The prerequisites for CAC were well elucidated by the Tarapore Committee in 2006 – macroeconomic stability with fiscal discipline, sufficient degree of global competitiveness of corporates and banks, clarity in-laws, inflation checked, and no presence of revenue deficit. Fiscal discipline is still left to be achieved and FRBM bears strong testimony. The FRBM requirements are not met even once since its inception and the act is amended every time near the deadline. Other prerequisites also do not seem in their ideal positions. Thus, CAC will be implemented, it has to be, but the time is still under the shadows. Capital Account Convertibility seems enticing for the potential investors, the corporates, and the financial sector. CAC promises greater and deeper integration with the international financial circles and effectuates borderless economies. The corporate sector can have access to large funds through foreign markets and that too at lower interest rates. Reduction in capital costs eventually ends up translating itself into consumer benefit with lower market prices. Apart from lower borrowing costs, the financial sector and the corporates can have international security holdings which might promise higher returns both in the long and short run. The potential and active investors will have access to the international market thus greater financial integration. CAC effectuates borderless economies and clears the impediments for foreign investments. With the advantages being said, global competitiveness seems to benefit with CAC. Banks and corporates might have potentially great opportunities still under the dark. But the fear and apprehension for CAC are also justified, at least for economies like India. The examples of east Asian economies which faced the brunt of outflow flights highlight the vital fact, that CAC runs in both directions and specifically in the direction of economic performance. In the days of boom, CAC might promise quantum of investment inflows but in the days of economic gloom, CAC might cause outflow flights as seen in the East Asian economies. This situation turns even acute when the fundamentals are not in place. Free convertibility has the potential to instigate cost-push inflationary pressure in the economy. Apart from inflation, it might lead to currency depreciation beyond the comfortable range – Real Effective Exchange Rate (REER). Moreover, the advantages are short-lived, in developing economies, and to add a feather in the cap, there is no U-Turn after implementation. Another big fear not allayed pertains to the impossible trinity. A central bank cannot manage three crucial variables at the same time, they are – Inflation, Exchange Rate, and Capital Outflow. We observed that CAC can severely affect all of the three and in times of bad luck, all the three together. At that juncture, the monetary or fiscal policy fails to manage the situation which translates itself into crisis first and economic crash eventually. CAC is still restricted to prevent the impossible trinity brunt.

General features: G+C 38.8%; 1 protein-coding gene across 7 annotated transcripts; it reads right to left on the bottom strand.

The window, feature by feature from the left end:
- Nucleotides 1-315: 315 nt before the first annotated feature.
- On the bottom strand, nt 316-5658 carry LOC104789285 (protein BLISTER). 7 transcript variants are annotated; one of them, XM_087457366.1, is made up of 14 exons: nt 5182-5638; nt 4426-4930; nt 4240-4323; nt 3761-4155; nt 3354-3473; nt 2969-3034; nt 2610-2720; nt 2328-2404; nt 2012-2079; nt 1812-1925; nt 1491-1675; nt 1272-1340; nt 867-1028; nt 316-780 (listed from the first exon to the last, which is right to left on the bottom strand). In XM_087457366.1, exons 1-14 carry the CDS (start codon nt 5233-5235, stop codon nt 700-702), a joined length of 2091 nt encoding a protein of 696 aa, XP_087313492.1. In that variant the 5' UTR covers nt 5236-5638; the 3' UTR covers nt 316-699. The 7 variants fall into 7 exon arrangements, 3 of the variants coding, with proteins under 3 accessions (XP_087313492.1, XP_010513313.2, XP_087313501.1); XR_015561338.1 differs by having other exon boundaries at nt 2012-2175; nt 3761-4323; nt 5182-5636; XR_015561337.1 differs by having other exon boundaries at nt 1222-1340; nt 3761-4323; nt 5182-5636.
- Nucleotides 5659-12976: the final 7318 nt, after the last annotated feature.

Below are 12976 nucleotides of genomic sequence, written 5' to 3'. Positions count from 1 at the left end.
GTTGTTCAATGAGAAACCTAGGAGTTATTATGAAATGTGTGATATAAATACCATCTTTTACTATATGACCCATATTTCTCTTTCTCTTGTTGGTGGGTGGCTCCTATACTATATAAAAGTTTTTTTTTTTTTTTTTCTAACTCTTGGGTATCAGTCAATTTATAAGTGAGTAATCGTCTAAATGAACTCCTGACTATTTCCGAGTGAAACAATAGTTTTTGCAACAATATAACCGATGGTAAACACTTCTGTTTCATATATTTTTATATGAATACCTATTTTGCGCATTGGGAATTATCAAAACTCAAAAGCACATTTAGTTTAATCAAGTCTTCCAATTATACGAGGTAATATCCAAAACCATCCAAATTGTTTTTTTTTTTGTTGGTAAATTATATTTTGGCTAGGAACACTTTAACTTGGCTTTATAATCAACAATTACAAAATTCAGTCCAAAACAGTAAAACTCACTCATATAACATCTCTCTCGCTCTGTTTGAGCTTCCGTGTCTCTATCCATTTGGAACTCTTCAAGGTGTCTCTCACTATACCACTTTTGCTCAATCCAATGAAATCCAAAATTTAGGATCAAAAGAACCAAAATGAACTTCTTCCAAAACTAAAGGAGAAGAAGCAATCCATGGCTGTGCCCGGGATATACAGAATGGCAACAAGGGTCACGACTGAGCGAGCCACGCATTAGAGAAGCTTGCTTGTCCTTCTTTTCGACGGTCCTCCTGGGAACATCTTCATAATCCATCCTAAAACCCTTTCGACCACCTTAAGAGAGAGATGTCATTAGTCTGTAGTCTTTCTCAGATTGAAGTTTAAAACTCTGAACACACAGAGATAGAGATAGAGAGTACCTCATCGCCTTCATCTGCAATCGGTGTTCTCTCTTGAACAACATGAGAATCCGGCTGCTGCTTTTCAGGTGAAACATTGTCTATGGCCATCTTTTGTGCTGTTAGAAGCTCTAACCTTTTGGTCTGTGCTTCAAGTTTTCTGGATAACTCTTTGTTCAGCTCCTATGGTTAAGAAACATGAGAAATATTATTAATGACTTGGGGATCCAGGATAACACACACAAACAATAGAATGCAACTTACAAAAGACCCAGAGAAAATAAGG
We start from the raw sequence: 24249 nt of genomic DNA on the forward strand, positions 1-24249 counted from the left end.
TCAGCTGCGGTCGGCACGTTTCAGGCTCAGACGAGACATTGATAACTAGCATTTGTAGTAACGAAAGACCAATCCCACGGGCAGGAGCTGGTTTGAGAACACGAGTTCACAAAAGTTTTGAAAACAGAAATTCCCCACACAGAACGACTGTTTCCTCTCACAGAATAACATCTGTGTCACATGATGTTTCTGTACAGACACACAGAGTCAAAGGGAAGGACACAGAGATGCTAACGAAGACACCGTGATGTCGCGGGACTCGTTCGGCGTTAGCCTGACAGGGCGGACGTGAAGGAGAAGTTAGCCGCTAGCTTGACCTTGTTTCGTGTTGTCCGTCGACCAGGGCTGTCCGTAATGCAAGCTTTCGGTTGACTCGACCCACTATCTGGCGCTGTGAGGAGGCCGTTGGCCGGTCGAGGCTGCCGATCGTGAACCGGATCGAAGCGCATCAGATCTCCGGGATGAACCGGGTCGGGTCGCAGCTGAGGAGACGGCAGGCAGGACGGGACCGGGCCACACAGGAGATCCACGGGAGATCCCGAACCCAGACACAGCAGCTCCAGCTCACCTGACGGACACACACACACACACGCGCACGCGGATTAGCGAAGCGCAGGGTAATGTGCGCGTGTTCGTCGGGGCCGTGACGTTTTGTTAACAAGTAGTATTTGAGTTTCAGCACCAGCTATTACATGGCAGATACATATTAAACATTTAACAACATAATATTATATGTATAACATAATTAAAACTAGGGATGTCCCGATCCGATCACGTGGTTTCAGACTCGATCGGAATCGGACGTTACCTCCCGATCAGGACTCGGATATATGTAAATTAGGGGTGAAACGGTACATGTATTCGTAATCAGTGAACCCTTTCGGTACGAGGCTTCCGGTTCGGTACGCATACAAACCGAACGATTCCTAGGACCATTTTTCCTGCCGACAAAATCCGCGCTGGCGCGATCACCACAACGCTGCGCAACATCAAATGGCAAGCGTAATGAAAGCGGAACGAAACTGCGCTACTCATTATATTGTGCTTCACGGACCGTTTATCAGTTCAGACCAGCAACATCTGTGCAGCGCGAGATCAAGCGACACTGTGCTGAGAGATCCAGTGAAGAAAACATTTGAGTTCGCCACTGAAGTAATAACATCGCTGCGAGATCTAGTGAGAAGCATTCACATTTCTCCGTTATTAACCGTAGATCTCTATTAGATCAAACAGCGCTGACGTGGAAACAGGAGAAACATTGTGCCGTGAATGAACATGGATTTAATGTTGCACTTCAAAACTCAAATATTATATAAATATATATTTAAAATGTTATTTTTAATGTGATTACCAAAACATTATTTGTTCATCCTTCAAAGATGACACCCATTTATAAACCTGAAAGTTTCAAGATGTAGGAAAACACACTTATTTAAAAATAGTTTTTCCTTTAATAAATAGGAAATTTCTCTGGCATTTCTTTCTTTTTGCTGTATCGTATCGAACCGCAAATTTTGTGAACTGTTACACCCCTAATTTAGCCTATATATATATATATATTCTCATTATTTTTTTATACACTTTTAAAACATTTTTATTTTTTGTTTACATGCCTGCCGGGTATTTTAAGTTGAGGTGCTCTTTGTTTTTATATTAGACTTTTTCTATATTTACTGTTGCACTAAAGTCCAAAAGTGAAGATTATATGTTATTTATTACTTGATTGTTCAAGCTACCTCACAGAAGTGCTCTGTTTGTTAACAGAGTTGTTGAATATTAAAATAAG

Figure 2 Forex Reserves in India

(Source: TRADINGECONOMICS.COM)

With India boasting of all-time high forex reserves and economic variables resorting themselves towards the normal, Capital Account Convertibility seems like a reality soon. With the high-net-worth individuals, using illicit means to invest abroad and carry out restricted capital account transactions, the question is, why not give a statutory green signal and avoid the frequent embarrassments like Pandora Paper Leak. But the implementation is crucial. Off-the-cuff implementation won’t take long to translate into catastrophe, getting the fundamentals back on track and creating a conducive investment environment at all levels is the primary concern before luring the foreign investors with their money pools to dive into the Indian market. 

About Deepansh Bhati

Deepansh is a second-year student pursuing BA (Hons) Economics from Shaheed Bhagat Singh College, University of Delhi. He is a public policy and economics enthusiast and has authored many articles in the same domain.

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The views expressed in this article are the author's own.